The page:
What is new about the latest PCB paper is the sense of urgency accompanying it--including a press release sent to the mainstream media that churned up plenty of interest with the headline, "When Food Can Kill..."
Unfortunately, the press release contained inaccuracies. NOAA Fisheries orca researcher Brad Hanson said it was misleading because "it states as facts things that in the paper were speculative."
Alas, many of the news stories stemming from the article's release, from The Seattle Post-Intelligencer to Scientific American, reported some of these speculations as facts, including the paper's estimate the southern residents consume about 6.6 times as many PCBs as the northern pods.
But a closer look at some data displayed in the article doesn't seem to fit its overall message, since it showed that chinook from B.C.'s lower Fraser River carried higher PCB levels than Duwamish River chinook from mid-Puget Sound, but lower levels than salmon from the Deschutes River at the southern end of the Sound.
The lowest levels were found in chinook from the Johnstone Strait area, about halfway up the British Columbia coastline. These fish also carried about twice as many lipid reserves as the other chinook examined.
NOAA researcher Hanson and others have been trying to pin down just where most of the salmon come from that make up the southern orca diet. He and others have found that when the whales are foraging in the San Juan Islands during summer, it seems most chinook they consume come from the Fraser River, and not Puget Sound, as was widely believed.
But the southern residents have a wide range. Two of the three local pods head offshore in the winter as far south as California.
That's when things get complicated. Though Hanson said it's important to study the contaminant patterns in salmon, especially ones the whales eat, he noted the situation is much more complex than the Cullon et al. paper seems to indicate.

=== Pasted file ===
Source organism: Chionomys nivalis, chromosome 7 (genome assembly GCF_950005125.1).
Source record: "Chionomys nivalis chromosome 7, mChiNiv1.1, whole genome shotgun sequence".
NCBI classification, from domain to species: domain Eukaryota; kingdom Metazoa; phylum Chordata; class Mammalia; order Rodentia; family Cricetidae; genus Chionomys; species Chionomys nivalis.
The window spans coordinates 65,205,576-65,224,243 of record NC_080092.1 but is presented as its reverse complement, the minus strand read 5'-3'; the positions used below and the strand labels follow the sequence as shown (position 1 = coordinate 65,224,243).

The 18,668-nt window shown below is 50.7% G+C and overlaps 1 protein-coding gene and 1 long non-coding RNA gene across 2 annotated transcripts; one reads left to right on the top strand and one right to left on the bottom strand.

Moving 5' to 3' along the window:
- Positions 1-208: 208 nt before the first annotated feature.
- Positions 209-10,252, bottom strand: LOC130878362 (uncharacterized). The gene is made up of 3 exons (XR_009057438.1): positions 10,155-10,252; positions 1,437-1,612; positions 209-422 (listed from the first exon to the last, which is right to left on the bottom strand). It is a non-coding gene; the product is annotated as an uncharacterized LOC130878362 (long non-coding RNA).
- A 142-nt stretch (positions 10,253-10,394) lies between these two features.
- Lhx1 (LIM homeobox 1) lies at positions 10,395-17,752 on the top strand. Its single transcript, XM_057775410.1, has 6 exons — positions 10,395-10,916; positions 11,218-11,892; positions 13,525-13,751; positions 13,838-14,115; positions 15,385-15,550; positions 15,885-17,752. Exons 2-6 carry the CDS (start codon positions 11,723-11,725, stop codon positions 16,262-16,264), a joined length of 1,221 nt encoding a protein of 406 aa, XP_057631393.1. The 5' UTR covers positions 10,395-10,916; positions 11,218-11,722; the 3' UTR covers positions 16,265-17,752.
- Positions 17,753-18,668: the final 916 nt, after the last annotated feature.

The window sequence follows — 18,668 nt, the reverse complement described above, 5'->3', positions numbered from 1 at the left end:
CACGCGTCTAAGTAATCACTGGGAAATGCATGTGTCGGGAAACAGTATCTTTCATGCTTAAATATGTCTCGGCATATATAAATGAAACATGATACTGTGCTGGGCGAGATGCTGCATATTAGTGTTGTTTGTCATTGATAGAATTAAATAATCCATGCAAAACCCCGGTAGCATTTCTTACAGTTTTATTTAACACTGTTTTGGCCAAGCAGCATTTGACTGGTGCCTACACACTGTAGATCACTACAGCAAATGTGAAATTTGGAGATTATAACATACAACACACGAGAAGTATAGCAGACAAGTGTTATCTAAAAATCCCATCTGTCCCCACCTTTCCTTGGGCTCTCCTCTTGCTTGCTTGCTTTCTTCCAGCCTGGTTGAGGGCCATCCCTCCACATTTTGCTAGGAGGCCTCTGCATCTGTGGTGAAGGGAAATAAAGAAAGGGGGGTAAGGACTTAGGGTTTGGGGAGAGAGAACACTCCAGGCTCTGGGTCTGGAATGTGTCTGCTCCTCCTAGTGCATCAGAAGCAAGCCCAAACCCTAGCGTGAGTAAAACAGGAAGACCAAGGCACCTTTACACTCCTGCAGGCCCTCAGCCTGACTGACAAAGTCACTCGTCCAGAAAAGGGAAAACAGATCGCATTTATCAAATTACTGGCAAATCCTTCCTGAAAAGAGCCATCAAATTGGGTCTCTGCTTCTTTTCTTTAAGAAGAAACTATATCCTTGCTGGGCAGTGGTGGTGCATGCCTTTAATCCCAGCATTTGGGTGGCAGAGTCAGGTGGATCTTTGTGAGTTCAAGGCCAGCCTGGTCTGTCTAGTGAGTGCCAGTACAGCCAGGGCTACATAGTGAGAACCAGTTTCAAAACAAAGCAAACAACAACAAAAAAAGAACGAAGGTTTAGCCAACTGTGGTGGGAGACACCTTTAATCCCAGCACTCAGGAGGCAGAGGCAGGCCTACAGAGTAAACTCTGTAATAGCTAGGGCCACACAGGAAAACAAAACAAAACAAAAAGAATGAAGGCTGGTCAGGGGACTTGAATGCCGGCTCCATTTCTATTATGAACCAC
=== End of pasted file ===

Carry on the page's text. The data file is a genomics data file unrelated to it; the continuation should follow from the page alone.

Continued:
"It is important to realize that the whales eat a variety of stocks and eat different stocks in different times of year," Hanson told NW Fishletter by e-mail.
"The stocks samples in the Cullon et al. paper may not be representative of the overall diet of either the N or S population. For example, the salmon collected for this study were all sampled in October--and therefore are predominately fall run fish. These are not likely to be the same fish that the whales are eating during the summer, especially May-July, or in the winter.
"We therefore think that it is misleading to make statements about how diet affects POP concentrations in the S versus N populations based on salmon samples taken only in one month," Hanson said.
Hanson also noted a larger question researchers are grappling with--why the transient orca populations on the West Coast, which have shown the highest PCB levels of any regional whale population, seem to be maintaining steady to growing overall numbers. A dead transient that washed ashore near Port Angeles a few years ago pegged scientists' instruments they used to measure PCB levels.
The transient whales' diet includes seals and sea lions that contain very high levels of PCBs. The northern and southern residents don't eat marine mammals.
Hanson said researchers have also found lower PCB levels in salmon during the winter off California than a study cited in the Cullon et al. paper. Columbia River and Sacramento River chinook contain about half the PCB levels of the Puget Sound chinook. -B. R.
The following links were mentioned in this story:
PERSISTENT ORGANIC POLLUTANTS IN CHINOOK SALMON (ONCORHYNCHUS TSHAWYTSCHA): IMPLICATIONS FOR RESIDENT KILLER WHALES OF BRITISH COLUMBIA AND ADJACENT WATERS, Volume 28, Issue 1 (January 2009), Environmental Toxicology and Chemistry